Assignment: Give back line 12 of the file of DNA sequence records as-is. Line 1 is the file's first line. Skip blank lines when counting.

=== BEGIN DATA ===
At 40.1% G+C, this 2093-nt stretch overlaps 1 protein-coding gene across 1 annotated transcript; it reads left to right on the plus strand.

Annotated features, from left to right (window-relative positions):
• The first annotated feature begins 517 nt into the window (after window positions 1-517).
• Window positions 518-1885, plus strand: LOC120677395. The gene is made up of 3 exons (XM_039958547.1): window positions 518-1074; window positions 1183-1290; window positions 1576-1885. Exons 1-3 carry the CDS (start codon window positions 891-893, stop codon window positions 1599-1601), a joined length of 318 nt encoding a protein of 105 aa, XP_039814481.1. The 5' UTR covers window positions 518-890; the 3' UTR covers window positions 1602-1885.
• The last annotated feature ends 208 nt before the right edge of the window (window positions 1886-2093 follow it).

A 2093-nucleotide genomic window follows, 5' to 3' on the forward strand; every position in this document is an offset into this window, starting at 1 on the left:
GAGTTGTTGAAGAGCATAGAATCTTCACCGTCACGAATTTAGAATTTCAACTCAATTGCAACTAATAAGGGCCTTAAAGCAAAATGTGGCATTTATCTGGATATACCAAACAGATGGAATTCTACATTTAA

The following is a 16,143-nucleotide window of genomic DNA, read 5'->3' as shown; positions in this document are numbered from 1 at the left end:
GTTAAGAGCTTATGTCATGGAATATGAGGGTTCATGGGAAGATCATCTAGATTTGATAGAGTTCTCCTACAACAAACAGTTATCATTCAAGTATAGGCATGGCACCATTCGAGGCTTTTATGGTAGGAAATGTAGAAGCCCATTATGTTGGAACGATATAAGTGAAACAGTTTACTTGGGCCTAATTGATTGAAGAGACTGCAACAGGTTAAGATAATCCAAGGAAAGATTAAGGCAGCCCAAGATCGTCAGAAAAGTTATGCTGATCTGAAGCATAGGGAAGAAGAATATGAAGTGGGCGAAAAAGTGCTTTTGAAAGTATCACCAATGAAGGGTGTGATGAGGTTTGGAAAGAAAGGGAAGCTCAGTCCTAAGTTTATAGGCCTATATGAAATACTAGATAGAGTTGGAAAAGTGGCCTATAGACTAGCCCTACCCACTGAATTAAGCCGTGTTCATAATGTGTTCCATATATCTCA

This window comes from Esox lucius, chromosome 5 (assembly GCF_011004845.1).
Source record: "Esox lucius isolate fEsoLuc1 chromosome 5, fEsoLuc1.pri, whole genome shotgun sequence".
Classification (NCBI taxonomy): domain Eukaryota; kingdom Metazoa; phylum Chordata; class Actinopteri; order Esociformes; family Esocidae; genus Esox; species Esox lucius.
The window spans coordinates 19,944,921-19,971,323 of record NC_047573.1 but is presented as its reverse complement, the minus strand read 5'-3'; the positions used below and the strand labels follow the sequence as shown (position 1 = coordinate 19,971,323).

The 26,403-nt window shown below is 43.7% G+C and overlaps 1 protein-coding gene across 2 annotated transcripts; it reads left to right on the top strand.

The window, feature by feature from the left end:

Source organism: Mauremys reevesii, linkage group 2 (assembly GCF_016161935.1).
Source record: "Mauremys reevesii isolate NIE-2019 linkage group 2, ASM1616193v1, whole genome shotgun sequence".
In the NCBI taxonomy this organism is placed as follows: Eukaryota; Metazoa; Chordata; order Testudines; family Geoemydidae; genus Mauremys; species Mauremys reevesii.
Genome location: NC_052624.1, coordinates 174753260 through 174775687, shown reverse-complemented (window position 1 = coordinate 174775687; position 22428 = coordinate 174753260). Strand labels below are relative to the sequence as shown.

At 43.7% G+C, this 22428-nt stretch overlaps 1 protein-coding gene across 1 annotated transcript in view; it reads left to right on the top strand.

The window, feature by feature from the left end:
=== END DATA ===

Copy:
Classification (NCBI taxonomy): domain Eukaryota; kingdom Metazoa; phylum Chordata; class Actinopteri; order Esociformes; family Esocidae; genus Esox; species Esox lucius.